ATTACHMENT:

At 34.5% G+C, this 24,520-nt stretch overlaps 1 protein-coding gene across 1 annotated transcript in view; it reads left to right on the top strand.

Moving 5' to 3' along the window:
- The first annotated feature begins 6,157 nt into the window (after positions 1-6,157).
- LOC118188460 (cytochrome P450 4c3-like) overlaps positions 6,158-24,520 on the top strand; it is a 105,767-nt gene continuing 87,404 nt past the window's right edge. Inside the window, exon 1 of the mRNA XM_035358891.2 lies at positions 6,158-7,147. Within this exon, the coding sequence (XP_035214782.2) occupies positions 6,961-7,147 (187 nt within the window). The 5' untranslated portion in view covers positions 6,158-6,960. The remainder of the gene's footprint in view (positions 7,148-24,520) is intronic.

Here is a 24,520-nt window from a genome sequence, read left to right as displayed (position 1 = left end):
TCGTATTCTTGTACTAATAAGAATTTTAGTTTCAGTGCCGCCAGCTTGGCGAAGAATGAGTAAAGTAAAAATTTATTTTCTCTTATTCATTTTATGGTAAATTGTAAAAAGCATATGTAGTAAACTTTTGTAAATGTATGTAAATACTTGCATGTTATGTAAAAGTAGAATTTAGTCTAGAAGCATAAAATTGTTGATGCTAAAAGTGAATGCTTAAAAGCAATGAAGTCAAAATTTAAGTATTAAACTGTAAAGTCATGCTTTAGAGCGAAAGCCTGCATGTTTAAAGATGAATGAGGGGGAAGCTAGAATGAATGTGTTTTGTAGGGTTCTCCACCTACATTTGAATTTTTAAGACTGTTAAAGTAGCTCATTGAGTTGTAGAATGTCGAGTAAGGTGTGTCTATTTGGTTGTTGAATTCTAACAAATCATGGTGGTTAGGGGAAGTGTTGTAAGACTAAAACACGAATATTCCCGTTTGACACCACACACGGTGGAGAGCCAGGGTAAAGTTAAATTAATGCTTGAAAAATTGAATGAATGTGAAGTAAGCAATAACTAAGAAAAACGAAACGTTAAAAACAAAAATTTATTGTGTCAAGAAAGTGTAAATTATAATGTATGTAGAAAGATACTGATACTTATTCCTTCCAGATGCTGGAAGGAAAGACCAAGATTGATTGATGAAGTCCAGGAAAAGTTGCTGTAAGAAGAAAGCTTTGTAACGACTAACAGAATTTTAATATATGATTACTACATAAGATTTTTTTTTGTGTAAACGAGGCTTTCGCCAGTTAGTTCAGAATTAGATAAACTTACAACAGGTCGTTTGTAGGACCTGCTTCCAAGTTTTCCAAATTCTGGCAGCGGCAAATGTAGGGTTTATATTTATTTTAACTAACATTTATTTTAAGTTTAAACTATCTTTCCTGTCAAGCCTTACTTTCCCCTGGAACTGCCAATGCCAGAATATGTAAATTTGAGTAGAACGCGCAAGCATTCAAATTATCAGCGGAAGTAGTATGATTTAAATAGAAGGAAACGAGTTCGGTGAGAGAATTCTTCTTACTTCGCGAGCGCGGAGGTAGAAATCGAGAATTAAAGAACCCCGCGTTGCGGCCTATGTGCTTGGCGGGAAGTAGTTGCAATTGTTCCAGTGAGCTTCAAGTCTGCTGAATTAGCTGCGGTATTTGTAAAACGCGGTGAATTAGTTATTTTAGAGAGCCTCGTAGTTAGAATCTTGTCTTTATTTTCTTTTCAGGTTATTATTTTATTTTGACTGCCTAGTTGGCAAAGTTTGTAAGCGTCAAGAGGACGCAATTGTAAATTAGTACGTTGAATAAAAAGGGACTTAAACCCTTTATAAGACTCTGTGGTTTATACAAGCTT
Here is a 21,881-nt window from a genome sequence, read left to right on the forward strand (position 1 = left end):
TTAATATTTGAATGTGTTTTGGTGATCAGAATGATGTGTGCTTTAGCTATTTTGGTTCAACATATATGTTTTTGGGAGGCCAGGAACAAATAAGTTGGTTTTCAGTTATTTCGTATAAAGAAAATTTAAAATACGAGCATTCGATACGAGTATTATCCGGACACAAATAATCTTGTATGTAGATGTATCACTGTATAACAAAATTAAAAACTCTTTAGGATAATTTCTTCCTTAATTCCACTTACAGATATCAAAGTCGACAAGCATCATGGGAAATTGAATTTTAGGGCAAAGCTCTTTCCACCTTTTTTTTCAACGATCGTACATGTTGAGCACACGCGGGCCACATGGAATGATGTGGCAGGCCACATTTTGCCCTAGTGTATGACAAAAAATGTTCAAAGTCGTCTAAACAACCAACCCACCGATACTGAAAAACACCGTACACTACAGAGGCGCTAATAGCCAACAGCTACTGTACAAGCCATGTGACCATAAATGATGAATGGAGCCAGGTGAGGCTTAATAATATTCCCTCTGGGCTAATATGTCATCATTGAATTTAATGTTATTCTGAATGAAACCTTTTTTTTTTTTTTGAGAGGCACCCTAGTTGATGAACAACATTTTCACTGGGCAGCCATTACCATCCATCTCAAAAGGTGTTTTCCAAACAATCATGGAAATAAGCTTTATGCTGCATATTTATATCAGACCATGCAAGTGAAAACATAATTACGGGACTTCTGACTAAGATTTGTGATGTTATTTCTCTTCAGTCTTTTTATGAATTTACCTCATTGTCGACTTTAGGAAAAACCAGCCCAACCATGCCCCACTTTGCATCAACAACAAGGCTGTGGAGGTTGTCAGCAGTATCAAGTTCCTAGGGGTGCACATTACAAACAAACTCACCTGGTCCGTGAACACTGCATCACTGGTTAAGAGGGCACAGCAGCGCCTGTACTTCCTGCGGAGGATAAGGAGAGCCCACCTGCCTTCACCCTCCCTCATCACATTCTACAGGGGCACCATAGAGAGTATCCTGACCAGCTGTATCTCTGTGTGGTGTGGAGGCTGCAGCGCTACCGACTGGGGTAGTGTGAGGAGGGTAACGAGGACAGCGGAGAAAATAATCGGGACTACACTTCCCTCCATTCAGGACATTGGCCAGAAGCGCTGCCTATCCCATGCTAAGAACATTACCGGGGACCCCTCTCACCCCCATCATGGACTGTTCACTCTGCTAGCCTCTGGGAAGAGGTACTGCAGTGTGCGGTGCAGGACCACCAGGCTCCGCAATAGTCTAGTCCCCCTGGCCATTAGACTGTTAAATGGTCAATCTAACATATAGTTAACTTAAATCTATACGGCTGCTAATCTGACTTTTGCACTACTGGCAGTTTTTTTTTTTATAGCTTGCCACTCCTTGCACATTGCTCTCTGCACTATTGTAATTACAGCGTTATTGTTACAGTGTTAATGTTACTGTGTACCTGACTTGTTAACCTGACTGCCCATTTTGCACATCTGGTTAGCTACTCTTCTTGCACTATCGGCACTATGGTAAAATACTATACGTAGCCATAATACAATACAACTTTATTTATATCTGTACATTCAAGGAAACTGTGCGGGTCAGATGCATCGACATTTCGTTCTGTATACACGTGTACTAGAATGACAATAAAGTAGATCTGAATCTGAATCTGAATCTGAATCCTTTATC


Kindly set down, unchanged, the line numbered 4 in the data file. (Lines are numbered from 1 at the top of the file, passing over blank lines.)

- LOC118188460 (cytochrome P450 4c3-like) overlaps positions 6,158-24,520 on the top strand; it is a 105,767-nt gene continuing 87,404 nt past the window's right edge. Inside the window, exon 1 of the mRNA XM_035358891.2 lies at positions 6,158-7,147. Within this exon, the coding sequence (XP_035214782.2) occupies positions 6,961-7,147 (187 nt within the window). The 5' untranslated portion in view covers positions 6,158-6,960. The remainder of the gene's footprint in view (positions 7,148-24,520) is intronic.